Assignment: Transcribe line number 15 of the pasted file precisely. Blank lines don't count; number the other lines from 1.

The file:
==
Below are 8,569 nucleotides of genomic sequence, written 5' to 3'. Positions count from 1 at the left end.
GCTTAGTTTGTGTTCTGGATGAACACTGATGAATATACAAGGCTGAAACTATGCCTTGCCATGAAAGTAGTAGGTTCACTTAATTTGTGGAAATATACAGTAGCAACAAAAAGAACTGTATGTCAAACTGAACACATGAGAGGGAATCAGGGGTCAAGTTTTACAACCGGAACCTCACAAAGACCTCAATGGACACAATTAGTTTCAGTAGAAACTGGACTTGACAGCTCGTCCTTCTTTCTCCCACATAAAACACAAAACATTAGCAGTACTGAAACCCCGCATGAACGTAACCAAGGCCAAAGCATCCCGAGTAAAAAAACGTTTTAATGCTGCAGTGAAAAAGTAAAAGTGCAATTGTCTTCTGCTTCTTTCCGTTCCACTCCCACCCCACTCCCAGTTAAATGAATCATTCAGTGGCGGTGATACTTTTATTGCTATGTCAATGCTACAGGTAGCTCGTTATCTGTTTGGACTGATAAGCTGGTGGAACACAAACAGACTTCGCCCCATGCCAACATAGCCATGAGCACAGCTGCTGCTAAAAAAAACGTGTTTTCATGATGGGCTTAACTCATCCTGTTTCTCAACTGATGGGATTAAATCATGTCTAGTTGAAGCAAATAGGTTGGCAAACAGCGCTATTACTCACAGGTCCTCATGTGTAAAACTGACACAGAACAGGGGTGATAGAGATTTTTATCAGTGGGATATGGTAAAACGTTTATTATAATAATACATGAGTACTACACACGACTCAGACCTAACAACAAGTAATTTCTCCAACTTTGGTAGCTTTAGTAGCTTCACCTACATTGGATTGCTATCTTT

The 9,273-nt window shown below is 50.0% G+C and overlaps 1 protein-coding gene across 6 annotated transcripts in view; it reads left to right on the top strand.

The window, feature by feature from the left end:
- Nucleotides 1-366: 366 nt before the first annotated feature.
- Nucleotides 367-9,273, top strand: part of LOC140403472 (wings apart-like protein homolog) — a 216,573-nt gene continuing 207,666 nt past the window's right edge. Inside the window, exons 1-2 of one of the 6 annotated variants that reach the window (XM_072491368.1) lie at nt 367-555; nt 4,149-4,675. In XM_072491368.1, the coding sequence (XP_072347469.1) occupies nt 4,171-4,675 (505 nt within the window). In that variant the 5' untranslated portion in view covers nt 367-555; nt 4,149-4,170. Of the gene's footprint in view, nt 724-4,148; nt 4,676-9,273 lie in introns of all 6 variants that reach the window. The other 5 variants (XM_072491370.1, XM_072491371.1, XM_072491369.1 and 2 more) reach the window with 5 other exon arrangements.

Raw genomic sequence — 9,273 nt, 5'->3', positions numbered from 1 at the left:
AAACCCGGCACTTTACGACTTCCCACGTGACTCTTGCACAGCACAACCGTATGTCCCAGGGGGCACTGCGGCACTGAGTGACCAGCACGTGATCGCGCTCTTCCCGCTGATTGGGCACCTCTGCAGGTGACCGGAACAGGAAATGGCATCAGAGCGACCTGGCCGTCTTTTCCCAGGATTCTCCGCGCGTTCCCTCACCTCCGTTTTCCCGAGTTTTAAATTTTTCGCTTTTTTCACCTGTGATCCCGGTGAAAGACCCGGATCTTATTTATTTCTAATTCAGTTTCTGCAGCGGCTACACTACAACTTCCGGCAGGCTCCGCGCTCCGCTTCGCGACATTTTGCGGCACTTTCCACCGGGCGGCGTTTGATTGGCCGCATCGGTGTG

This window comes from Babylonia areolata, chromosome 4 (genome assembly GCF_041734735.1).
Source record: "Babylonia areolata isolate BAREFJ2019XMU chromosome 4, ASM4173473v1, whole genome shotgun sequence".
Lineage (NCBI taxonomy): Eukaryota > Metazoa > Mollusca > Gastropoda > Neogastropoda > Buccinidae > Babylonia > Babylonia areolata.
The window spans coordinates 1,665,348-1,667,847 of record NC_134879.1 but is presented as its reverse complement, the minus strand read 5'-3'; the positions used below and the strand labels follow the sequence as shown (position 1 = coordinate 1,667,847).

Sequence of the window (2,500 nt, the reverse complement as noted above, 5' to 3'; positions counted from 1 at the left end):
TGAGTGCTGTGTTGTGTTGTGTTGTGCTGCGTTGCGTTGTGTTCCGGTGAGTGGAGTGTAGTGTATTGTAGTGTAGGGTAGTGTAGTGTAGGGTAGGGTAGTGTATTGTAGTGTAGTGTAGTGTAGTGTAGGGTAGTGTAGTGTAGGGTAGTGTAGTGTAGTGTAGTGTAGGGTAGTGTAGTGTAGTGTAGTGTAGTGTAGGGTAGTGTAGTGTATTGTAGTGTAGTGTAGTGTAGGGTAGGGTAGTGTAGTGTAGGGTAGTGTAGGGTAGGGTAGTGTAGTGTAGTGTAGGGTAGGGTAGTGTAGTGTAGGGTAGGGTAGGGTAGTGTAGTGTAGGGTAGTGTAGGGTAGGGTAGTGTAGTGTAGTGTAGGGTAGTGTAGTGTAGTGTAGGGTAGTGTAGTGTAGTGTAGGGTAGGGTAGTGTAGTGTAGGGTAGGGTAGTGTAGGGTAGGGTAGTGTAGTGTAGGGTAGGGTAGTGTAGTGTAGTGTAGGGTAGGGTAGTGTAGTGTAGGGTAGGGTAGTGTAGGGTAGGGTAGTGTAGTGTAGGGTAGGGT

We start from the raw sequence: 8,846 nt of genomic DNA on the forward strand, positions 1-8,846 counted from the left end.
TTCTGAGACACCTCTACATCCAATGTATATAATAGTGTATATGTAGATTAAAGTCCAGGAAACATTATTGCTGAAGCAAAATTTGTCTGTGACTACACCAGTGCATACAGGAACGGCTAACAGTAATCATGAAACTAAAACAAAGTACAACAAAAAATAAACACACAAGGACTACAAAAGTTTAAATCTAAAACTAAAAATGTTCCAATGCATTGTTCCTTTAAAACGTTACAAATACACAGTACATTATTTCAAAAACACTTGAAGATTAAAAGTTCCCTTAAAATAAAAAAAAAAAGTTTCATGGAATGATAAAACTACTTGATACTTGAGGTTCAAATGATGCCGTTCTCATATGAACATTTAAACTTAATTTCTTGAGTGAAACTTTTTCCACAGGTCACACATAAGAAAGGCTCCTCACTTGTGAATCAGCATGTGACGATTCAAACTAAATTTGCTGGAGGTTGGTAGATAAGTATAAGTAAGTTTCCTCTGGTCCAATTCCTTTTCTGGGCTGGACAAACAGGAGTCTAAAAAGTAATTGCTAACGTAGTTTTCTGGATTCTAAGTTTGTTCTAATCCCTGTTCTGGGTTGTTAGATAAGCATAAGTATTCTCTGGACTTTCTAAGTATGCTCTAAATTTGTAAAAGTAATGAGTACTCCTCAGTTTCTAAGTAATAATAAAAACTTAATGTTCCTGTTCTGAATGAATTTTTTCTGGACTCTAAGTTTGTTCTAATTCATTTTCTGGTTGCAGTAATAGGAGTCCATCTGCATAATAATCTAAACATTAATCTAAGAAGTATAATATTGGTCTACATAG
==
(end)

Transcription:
We start from the raw sequence: 8,846 nt of genomic DNA on the forward strand, positions 1-8,846 counted from the left end.